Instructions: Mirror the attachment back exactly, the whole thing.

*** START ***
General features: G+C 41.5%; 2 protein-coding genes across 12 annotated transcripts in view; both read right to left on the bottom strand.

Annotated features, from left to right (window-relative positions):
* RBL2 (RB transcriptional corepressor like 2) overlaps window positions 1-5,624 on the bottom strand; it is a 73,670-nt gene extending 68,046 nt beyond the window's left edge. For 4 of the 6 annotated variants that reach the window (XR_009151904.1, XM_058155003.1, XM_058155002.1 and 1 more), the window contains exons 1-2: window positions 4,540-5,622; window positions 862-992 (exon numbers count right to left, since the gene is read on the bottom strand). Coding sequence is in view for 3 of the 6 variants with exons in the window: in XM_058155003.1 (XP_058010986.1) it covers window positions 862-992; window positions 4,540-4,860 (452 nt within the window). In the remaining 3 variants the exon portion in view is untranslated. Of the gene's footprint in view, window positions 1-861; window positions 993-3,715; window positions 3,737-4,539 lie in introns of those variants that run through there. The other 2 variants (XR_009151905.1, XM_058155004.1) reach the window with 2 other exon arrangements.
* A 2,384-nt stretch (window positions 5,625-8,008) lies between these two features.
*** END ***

General features: G+C 41.5%; 2 protein-coding genes across 12 annotated transcripts in view; both read right to left on the bottom strand.

Annotated features, from left to right (window-relative positions):
* RBL2 (RB transcriptional corepressor like 2) overlaps window positions 1-5,624 on the bottom strand; it is a 73,670-nt gene extending 68,046 nt beyond the window's left edge. For 4 of the 6 annotated variants that reach the window (XR_009151904.1, XM_058155003.1, XM_058155002.1 and 1 more), the window contains exons 1-2: window positions 4,540-5,622; window positions 862-992 (exon numbers count right to left, since the gene is read on the bottom strand). Coding sequence is in view for 3 of the 6 variants with exons in the window: in XM_058155003.1 (XP_058010986.1) it covers window positions 862-992; window positions 4,540-4,860 (452 nt within the window). In the remaining 3 variants the exon portion in view is untranslated. Of the gene's footprint in view, window positions 1-861; window positions 993-3,715; window positions 3,737-4,539 lie in introns of those variants that run through there. The other 2 variants (XR_009151905.1, XM_058155004.1) reach the window with 2 other exon arrangements.
* A 2,384-nt stretch (window positions 5,625-8,008) lies between these two features.